// We could check and raise an error flag.

    wire [STATE_BITS-1:0] state;
    reg  [STATE_BITS-1:0] state_next = EMPTY;

Now, let's express the constraints we figured out from the state diagram:

We do this by computing the allowable output read/valid handshake signals based on the datapath state. We use state_next so we can have nice registered outputs. This little bit of code prunes away a large number of invalid state transitions. If some other logic seems to be missing, first see if this code has made it unnecessary.

This tiny bit of code is critical since it also implies the fundamental operating assumptions of a skid buffer: that one interface cannot have its current state depend on the current state of the other interface, as that would be a combinational path between both interfaces.

Compute ready for the input interface

    Register
    #(
        .WORD_WIDTH     (1),
        .RESET_VALUE    (1'b1) // EMPTY at start, so accept data
    )
    input_ready_reg
    (
        .clock          (clock),
        .clock_enable   (1'b1),
        .areset         (areset),
        .clear          (clear),
        .data_in        (state_next != FULL),
        .data_out       (input_ready)
    );

Compute valid for the output interface

    Register
    #(
        .WORD_WIDTH     (1),
        .RESET_VALUE    (1'b0)
    )
    output_valid_reg
    (
        .clock          (clock),
        .clock_enable   (1'b1),
        .areset         (areset),
        .clear          (clear),
        .data_in        (state_next != EMPTY),
        .data_out       (output_valid)
    );

After, let's describe the interface signal conditions which implement our two basic operations on the datapath: insert and remove. This also weeds out a number of possible state transitions.

    reg insert = 1'b0;
    reg remove = 1'b0;

    always @(*) begin
        insert = (input_valid  == 1'b1) && (input_ready  == 1'b1);
        remove = (output_valid == 1'b1) && (output_ready == 1'b1);
    end

Now that we have our datapath states and operations, let's use them to describe the possible transformations to the datapath, and in which state they can happen. You'll see that these exactly describe each of the 5 edges in the state diagram, and since we've pruned the space of possible interface conditions, we only need the minimum logic to describe them, and this logic gets re-used a lot later on, simplifying the code.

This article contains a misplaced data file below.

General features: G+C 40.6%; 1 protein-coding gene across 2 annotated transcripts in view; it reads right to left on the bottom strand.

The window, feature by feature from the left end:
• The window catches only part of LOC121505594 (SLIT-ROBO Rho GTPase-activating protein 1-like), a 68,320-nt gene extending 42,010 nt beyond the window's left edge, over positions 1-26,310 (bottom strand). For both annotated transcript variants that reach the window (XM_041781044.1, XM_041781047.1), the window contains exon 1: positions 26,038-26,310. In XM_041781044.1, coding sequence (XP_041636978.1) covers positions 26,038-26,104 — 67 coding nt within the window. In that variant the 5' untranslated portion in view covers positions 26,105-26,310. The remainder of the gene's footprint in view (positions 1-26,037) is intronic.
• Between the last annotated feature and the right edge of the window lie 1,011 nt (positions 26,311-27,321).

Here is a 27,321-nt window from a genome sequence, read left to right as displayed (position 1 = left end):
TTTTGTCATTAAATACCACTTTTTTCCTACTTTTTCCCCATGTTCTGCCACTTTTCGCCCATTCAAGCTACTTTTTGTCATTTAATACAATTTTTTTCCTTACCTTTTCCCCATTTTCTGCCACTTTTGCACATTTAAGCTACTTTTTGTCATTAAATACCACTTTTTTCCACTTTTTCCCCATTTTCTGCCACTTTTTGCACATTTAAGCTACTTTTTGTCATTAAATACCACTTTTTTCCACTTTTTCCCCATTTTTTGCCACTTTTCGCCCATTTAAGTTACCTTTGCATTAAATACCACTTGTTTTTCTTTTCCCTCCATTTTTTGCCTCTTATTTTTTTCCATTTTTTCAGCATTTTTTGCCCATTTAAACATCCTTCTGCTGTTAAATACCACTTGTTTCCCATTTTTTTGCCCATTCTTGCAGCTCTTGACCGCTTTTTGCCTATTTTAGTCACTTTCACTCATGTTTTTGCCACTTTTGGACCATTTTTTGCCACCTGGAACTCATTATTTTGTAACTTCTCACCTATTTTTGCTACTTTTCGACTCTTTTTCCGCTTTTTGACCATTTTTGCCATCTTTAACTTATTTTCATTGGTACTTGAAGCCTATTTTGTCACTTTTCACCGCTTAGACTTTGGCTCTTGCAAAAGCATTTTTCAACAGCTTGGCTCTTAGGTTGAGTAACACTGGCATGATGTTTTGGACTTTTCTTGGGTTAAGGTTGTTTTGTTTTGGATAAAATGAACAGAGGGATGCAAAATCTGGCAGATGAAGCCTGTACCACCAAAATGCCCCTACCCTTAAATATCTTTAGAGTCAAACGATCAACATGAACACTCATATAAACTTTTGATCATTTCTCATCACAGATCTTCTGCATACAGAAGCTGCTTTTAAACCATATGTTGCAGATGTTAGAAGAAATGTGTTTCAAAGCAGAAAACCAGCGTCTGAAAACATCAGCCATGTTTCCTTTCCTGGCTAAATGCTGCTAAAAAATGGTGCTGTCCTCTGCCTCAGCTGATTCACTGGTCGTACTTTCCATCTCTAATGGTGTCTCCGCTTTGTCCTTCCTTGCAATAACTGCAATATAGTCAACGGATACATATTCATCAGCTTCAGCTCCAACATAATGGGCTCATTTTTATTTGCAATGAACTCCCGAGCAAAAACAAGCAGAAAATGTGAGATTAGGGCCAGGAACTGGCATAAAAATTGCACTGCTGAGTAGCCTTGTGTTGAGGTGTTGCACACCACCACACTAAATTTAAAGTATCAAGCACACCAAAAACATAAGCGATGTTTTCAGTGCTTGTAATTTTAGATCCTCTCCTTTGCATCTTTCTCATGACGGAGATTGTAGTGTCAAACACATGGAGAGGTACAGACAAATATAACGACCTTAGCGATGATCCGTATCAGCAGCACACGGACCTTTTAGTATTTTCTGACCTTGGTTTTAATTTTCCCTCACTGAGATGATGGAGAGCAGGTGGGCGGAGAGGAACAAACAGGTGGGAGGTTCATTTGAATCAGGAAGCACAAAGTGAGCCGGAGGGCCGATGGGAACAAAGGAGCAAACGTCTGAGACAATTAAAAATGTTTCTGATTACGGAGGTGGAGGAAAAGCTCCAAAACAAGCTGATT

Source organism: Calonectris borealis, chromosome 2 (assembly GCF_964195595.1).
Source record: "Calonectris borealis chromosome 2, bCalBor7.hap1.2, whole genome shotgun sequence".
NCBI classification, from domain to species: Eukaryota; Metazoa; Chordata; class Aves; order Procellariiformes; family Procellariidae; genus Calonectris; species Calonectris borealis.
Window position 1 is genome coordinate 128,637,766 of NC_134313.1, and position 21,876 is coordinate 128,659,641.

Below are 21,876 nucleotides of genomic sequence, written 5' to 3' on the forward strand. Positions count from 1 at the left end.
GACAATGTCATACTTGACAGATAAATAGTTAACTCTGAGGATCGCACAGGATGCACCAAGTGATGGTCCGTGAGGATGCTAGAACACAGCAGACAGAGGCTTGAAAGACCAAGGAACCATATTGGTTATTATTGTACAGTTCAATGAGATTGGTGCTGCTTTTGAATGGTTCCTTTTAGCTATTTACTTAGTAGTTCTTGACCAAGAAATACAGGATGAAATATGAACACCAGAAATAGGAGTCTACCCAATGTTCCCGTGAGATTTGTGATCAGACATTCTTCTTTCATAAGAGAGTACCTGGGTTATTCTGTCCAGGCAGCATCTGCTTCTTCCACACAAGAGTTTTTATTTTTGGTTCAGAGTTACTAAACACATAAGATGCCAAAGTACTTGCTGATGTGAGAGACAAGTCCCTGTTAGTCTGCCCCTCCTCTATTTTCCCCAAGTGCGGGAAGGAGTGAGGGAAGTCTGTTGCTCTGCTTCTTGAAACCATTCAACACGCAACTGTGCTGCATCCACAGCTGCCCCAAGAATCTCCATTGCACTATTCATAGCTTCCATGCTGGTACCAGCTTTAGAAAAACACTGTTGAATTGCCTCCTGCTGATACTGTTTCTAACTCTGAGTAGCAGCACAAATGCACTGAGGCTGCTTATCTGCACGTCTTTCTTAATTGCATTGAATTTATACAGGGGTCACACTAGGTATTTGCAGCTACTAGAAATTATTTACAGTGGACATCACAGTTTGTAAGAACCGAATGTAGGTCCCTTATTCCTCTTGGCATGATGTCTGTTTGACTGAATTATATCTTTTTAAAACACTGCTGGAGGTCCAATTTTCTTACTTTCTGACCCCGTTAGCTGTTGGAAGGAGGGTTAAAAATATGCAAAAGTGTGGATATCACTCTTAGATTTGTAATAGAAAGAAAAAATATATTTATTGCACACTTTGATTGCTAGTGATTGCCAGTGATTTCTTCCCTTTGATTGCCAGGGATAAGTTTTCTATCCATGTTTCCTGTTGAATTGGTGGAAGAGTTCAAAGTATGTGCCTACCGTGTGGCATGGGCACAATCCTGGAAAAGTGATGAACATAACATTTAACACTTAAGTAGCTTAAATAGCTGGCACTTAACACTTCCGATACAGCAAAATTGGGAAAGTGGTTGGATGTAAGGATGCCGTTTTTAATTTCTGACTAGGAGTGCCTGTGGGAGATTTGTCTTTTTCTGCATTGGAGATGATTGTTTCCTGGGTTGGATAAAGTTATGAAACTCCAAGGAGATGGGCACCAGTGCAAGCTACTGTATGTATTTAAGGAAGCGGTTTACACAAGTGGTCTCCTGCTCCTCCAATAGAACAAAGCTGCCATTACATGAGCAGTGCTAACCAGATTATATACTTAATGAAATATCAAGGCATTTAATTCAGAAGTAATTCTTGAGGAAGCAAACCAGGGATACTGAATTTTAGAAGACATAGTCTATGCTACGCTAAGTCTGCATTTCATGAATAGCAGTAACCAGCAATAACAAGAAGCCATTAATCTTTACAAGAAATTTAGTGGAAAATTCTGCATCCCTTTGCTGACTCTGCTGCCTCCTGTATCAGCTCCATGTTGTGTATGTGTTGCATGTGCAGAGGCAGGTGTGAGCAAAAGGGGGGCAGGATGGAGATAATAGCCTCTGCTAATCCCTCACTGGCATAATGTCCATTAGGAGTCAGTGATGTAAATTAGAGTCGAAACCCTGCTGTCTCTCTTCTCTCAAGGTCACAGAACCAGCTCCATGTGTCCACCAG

reg load    = 1'b0; // Empty datapath inserts data into output register.
    reg flow    = 1'b0; // New inserted data into output register as the old data is removed.
    reg fill    = 1'b0; // New inserted data into buffer register. Data not removed from output register.
    reg flush   = 1'b0; // Move data from buffer register into output register. Remove old data. No new data inserted.
    reg unload  = 1'b0; // Remove data from output register, leaving the datapath empty.

    always @(*) begin
        load    = (state == EMPTY) && (insert == 1'b1) && (remove == 1'b0);
        flow    = (state == BUSY)  && (insert == 1'b1) && (remove == 1'b1);
        fill    = (state == BUSY)  && (insert == 1'b1) && (remove == 1'b0);
        flush   = (state == FULL)  && (insert == 1'b0) && (remove == 1'b1);
        unload  = (state == BUSY)  && (insert == 1'b0) && (remove == 1'b1);
    end

And now we simply need to calculate the next state after each datapath transformations:

    always @(*) begin
        state_next = (load   == 1'b1) ? BUSY  : state;
        state_next = (flow   == 1'b1) ? BUSY  : state_next;
        state_next = (fill   == 1'b1) ? FULL  : state_next;
        state_next = (flush  == 1'b1) ? BUSY  : state_next;
        state_next = (unload == 1'b1) ? EMPTY : state_next;
    end

    Register
    #(
        .WORD_WIDTH     (STATE_BITS),
        .RESET_VALUE    (EMPTY)         // Initial state
    )
    state_reg
    (
        .clock          (clock),
        .clock_enable   (1'b1),
        .areset         (areset),
        .clear          (clear),
        .data_in        (state_next),
        .data_out       (state)
    );

Similarly, from the datapath transformations, we can compute the necessary control signals to the datapath. These are not registered here, as they end at registers in the datapath.

    always @(*) begin
        data_out_wren     = (load  == 1'b1) || (flow == 1'b1) || (flush == 1'b1);
        data_buffer_wren  = (fill  == 1'b1);
        use_buffered_data = (flush == 1'b1);
    end

endmodule

For a 64-bit connection, the resulting skid buffer uses 128 registers for the buffers, 4 to 9 registers (and associated LUTs) for the FSM and interface outputs, depending on the particular state encoding chosen by the CAD tool, and easily reaches a high operating speed.